Finau’s best finish in 2022 came in the year’s opening event at the Sentry Tournament of Champions, where he finished T-19th in a field of just 38 players. The ball striking, especially on approach, has been relatively solid, but Finau’s short game both on and around the greens has been an absolute mess. In fact, he rates 79th in this field of 91 players over the last 36 rounds for Strokes Gained: Putting and is 201st overall with the flat stick on the tour this season. That number even rates lower than some of the amateurs in the field that have PGA Tour starts.
Nevertheless, this is close to double the price that he was last year at The Masters, and a return to Augusta might be what he needs to turn around what has thus far been a miserable 2022.
Adam Scott 76-1 (Circa Sports)
Reynolds: After blowing The Open Championship at Royal Lytham & St. Annes in 2012, Scott rebounded to win the 2013 Masters over 2009 champion Angel Cabrera in a playoff. Becoming the OWGR No. 1 soon followed, but a second major championship has not for a man that we all thought was going to win multiple majors.
Towards the end of 2019 and at the beginning of 2020, Scott looked like he was going to have a bit of a career resurgence winning the Australian PGA Championship and the Genesis Invitational over the course of a two-month period. Then, COVID-19 stalled the momentum.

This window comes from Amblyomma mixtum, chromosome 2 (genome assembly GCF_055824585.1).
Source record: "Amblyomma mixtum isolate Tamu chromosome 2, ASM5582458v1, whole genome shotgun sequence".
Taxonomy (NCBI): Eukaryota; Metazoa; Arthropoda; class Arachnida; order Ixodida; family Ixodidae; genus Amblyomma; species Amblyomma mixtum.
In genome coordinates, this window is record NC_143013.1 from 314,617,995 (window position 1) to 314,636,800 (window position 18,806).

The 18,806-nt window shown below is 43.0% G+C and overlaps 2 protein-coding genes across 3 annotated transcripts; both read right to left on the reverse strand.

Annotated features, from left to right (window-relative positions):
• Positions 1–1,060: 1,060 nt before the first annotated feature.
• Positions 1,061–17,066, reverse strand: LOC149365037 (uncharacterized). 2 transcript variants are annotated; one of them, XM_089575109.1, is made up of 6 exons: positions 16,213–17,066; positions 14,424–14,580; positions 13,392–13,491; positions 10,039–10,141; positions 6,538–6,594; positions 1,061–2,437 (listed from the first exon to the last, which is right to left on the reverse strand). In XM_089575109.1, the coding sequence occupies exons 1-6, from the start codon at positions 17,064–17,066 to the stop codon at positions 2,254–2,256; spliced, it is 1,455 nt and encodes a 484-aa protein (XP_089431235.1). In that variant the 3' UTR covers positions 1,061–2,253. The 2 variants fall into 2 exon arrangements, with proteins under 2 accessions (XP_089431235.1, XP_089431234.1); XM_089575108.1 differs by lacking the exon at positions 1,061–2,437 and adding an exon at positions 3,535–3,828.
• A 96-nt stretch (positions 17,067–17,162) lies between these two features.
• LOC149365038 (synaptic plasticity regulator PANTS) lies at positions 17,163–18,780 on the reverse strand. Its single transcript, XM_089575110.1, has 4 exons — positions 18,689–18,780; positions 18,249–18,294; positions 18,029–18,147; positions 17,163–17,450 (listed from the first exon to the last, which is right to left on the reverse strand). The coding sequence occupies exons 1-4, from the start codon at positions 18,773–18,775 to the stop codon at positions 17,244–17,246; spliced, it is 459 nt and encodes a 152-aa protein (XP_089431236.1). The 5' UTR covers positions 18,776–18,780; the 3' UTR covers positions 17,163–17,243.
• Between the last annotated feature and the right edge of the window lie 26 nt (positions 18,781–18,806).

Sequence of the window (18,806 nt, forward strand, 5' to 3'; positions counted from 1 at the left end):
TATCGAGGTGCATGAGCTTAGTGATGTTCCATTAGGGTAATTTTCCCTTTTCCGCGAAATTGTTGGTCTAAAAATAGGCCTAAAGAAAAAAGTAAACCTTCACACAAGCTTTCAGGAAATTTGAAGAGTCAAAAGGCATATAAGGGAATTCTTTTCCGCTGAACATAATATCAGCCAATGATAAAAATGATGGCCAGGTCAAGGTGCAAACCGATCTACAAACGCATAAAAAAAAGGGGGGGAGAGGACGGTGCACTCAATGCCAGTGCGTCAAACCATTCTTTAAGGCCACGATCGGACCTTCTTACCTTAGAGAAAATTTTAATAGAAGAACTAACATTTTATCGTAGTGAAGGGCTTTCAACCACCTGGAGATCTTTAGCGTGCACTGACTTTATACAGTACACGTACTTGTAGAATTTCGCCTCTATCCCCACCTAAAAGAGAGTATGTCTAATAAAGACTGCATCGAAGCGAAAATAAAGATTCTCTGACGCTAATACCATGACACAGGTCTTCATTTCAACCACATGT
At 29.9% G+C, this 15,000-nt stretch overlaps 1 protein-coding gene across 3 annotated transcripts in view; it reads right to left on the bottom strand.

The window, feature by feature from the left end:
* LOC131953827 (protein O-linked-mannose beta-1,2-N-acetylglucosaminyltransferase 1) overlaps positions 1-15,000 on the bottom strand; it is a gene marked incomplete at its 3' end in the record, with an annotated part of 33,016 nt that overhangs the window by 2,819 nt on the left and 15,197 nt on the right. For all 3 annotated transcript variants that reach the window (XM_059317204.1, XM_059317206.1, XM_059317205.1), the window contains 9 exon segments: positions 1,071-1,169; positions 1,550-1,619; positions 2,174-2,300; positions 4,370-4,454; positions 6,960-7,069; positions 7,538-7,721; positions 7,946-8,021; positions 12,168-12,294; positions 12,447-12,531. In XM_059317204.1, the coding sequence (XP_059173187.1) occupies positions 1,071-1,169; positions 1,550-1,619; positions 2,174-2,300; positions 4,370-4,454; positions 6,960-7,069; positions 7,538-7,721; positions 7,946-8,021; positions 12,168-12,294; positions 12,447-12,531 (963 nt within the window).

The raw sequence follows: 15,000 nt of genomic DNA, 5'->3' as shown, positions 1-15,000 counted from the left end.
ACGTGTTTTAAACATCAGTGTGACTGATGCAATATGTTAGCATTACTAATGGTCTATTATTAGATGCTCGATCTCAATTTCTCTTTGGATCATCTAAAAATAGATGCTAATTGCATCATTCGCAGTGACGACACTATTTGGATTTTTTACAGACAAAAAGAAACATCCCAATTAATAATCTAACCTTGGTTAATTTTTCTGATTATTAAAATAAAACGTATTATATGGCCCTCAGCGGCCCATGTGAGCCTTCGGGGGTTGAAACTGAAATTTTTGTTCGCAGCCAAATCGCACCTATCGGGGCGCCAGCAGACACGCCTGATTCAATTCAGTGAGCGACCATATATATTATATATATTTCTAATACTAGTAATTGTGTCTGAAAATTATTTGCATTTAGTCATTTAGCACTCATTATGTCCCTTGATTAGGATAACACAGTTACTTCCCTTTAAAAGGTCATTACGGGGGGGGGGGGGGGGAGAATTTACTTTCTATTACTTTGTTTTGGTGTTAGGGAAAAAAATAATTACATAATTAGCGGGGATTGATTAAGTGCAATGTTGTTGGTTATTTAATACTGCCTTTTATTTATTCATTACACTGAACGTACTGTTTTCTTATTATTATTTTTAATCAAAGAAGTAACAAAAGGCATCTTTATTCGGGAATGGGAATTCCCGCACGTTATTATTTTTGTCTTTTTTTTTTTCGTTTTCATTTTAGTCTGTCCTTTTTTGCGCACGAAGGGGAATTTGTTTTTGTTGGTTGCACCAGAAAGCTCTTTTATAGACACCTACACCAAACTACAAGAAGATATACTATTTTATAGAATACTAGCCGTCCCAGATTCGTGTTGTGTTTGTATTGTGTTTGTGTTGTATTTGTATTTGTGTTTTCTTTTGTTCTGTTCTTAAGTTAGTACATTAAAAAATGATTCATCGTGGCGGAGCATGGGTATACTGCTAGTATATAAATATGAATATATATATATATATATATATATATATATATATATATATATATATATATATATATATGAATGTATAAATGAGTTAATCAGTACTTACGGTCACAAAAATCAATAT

At the start of 2022, Scott was ranked OWGR No. 50. He had not finished a year outside the Top 50 since 2000. This year, he has posted four Top 10s in seven worldwide events and reached the Round of 16 in the WGC-Dell Match Play, an event he skips often, with wins over Justin Rose and Jordan Spieth before being eliminated by eventual runner-up Kevin Kisner.
Putting has been the weakness for much of Scott’s career, but now it seems to be his strength. He has not missed a cut here since 2009 and was the 36-hole leader here just three years ago, so he is always a threat to play well here.
Joaquin Niemann (87-1)
Youmans: The handicappers who like to factor in courses correlated to Augusta will have to give a look to Niemann, who was sensational in a win at Riviera in February. He rips it off the tee, is strong with the irons and excels on bentgrass greens. The 23-year-old Chilean has only six rounds of experience at Augusta, but the price is right on this rising star.